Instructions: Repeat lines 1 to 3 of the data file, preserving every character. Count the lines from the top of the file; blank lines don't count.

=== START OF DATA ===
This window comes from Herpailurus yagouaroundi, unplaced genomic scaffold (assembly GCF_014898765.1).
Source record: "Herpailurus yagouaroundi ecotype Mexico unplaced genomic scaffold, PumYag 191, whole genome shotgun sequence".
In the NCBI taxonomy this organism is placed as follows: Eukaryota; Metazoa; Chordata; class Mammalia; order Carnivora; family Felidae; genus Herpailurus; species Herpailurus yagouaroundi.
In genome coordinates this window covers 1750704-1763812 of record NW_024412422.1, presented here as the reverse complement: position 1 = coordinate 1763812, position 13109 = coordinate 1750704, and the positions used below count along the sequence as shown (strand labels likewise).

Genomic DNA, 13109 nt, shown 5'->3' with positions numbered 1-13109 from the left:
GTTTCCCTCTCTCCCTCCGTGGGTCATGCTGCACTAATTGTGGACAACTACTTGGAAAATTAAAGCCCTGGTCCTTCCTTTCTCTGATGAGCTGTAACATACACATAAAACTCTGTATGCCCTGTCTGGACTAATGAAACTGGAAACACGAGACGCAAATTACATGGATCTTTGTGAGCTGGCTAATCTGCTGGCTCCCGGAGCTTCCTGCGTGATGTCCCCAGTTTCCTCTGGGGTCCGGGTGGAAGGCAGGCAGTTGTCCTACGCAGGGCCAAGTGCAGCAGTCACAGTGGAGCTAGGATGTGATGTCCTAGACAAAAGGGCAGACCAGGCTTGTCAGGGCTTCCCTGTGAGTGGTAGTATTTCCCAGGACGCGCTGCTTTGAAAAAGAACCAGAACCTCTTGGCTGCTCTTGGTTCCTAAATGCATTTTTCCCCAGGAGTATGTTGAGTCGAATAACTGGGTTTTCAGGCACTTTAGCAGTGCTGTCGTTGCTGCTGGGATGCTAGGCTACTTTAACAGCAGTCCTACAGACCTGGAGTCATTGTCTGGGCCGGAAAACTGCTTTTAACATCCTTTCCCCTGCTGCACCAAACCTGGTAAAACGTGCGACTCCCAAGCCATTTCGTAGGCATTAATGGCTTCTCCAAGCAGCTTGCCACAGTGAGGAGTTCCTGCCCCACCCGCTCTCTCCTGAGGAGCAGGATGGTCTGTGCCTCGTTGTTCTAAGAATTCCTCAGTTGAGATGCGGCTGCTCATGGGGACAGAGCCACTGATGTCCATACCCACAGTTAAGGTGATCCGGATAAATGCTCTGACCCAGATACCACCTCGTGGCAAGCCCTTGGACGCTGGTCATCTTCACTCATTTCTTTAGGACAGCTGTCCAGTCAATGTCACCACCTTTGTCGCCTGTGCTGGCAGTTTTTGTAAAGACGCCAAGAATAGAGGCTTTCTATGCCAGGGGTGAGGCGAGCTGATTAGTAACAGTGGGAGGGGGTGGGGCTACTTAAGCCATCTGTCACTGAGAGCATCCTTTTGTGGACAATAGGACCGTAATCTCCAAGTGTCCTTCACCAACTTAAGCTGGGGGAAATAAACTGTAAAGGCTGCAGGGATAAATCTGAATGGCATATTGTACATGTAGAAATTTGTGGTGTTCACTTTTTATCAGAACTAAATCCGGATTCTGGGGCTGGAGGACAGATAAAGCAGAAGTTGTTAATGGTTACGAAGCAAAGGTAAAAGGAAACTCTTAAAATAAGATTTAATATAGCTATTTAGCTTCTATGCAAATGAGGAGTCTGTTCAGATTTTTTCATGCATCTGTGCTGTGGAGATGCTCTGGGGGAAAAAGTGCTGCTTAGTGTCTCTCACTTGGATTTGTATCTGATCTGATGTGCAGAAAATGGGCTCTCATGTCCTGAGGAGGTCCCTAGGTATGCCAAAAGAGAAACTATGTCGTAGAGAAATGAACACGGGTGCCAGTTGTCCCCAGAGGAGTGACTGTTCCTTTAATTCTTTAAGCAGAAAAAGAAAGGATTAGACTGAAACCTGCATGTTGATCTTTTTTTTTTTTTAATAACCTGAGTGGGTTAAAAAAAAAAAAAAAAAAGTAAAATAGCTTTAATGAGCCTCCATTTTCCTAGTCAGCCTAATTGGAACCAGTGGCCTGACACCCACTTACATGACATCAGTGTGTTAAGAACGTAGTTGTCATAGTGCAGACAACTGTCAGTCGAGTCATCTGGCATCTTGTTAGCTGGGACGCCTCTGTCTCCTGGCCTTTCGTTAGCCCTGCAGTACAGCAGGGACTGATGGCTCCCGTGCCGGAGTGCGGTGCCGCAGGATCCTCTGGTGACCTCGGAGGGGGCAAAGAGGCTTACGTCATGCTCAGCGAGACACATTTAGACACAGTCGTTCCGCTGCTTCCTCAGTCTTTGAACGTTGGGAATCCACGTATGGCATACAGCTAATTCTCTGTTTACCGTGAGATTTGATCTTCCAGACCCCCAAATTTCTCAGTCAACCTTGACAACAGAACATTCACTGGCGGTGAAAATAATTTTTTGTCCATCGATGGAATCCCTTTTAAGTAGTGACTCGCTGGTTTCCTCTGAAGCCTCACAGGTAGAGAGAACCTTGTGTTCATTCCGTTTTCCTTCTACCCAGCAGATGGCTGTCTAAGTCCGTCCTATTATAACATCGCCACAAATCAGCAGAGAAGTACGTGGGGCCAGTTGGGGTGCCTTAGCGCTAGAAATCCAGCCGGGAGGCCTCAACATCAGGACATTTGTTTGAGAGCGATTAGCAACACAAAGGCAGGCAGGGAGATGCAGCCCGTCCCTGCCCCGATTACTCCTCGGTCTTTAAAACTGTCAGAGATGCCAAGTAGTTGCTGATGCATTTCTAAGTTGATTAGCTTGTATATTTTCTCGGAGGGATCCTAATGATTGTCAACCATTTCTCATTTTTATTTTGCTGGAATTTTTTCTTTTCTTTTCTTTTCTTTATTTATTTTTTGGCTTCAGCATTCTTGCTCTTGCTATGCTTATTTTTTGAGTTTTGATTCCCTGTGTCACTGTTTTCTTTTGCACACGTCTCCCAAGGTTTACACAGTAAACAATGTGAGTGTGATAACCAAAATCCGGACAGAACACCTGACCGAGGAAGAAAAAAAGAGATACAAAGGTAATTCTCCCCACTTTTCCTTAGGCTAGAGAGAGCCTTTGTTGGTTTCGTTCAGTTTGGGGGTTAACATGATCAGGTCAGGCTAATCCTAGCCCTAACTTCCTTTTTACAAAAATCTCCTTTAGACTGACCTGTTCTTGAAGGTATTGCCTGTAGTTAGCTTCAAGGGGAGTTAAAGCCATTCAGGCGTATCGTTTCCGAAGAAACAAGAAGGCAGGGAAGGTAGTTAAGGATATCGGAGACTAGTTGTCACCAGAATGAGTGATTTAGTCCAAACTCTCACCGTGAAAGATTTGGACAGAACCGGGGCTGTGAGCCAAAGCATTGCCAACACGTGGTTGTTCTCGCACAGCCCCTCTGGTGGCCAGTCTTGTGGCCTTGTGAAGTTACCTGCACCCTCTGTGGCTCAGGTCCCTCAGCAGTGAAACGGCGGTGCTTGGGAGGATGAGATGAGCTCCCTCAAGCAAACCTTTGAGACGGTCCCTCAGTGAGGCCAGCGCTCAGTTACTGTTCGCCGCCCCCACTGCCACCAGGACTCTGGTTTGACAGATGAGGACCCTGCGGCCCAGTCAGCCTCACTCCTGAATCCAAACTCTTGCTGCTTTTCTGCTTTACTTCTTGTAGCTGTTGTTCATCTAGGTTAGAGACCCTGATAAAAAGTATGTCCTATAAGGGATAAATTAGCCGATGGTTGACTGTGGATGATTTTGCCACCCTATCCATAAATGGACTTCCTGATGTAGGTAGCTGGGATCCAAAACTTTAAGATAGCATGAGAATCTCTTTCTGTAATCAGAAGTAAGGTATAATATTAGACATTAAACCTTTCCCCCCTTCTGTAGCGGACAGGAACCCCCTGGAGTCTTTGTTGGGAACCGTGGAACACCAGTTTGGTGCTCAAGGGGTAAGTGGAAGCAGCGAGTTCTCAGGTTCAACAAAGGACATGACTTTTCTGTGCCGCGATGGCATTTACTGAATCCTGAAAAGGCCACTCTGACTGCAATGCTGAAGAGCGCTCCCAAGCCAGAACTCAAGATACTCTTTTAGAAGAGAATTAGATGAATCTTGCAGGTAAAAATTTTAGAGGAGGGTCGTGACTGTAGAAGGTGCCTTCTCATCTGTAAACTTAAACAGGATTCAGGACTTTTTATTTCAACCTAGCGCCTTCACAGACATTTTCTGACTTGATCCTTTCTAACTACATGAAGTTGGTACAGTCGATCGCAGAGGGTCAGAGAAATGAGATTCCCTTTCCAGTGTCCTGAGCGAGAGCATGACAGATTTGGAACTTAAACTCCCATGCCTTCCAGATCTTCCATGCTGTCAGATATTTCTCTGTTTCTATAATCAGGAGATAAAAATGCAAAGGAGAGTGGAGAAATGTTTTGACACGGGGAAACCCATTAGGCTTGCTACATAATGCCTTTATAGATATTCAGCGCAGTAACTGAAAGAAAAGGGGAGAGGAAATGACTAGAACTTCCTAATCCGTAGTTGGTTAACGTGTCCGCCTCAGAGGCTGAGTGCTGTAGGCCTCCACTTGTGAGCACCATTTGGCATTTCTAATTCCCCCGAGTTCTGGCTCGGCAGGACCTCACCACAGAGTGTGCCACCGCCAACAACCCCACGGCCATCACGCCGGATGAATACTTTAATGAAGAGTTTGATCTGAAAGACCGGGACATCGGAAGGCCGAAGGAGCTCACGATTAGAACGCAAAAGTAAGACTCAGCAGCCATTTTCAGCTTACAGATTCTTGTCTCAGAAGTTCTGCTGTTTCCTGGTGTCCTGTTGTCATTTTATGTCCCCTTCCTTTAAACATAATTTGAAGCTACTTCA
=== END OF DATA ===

This window comes from Herpailurus yagouaroundi, unplaced genomic scaffold (assembly GCF_014898765.1).
Source record: "Herpailurus yagouaroundi ecotype Mexico unplaced genomic scaffold, PumYag 191, whole genome shotgun sequence".
In the NCBI taxonomy this organism is placed as follows: Eukaryota; Metazoa; Chordata; class Mammalia; order Carnivora; family Felidae; genus Herpailurus; species Herpailurus yagouaroundi.